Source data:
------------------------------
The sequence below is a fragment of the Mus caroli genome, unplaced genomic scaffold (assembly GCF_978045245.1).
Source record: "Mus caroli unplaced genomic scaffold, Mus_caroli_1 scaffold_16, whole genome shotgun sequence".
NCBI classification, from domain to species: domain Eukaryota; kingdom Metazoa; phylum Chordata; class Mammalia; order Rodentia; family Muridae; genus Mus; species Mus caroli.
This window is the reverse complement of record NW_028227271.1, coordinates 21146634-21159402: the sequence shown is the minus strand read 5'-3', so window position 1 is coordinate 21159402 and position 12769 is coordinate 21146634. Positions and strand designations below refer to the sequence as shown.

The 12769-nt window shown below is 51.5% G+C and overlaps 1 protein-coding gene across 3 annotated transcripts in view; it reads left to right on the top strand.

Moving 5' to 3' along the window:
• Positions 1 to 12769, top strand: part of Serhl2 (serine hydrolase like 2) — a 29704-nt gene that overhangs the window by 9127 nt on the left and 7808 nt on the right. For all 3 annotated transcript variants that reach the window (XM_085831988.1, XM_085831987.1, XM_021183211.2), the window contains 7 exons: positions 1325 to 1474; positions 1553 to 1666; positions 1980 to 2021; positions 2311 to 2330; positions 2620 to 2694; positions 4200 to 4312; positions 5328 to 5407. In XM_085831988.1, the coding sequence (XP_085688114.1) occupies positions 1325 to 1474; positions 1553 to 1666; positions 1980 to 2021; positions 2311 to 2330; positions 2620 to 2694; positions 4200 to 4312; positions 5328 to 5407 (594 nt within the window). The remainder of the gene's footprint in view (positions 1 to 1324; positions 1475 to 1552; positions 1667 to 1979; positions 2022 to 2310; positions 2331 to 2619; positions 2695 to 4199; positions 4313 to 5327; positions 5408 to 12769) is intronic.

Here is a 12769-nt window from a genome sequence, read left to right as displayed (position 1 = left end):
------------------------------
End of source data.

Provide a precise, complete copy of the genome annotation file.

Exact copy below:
The sequence below is a fragment of the Mus caroli genome, unplaced genomic scaffold (assembly GCF_978045245.1).
Source record: "Mus caroli unplaced genomic scaffold, Mus_caroli_1 scaffold_16, whole genome shotgun sequence".
NCBI classification, from domain to species: domain Eukaryota; kingdom Metazoa; phylum Chordata; class Mammalia; order Rodentia; family Muridae; genus Mus; species Mus caroli.
This window is the reverse complement of record NW_028227271.1, coordinates 21146634-21159402: the sequence shown is the minus strand read 5'-3', so window position 1 is coordinate 21159402 and position 12769 is coordinate 21146634. Positions and strand designations below refer to the sequence as shown.

The 12769-nt window shown below is 51.5% G+C and overlaps 1 protein-coding gene across 3 annotated transcripts in view; it reads left to right on the top strand.

Moving 5' to 3' along the window:
• Positions 1 to 12769, top strand: part of Serhl2 (serine hydrolase like 2) — a 29704-nt gene that overhangs the window by 9127 nt on the left and 7808 nt on the right. For all 3 annotated transcript variants that reach the window (XM_085831988.1, XM_085831987.1, XM_021183211.2), the window contains 7 exons: positions 1325 to 1474; positions 1553 to 1666; positions 1980 to 2021; positions 2311 to 2330; positions 2620 to 2694; positions 4200 to 4312; positions 5328 to 5407. In XM_085831988.1, the coding sequence (XP_085688114.1) occupies positions 1325 to 1474; positions 1553 to 1666; positions 1980 to 2021; positions 2311 to 2330; positions 2620 to 2694; positions 4200 to 4312; positions 5328 to 5407 (594 nt within the window). The remainder of the gene's footprint in view (positions 1 to 1324; positions 1475 to 1552; positions 1667 to 1979; positions 2022 to 2310; positions 2331 to 2619; positions 2695 to 4199; positions 4313 to 5327; positions 5408 to 12769) is intronic.

Here is a 12769-nt window from a genome sequence, read left to right as displayed (position 1 = left end):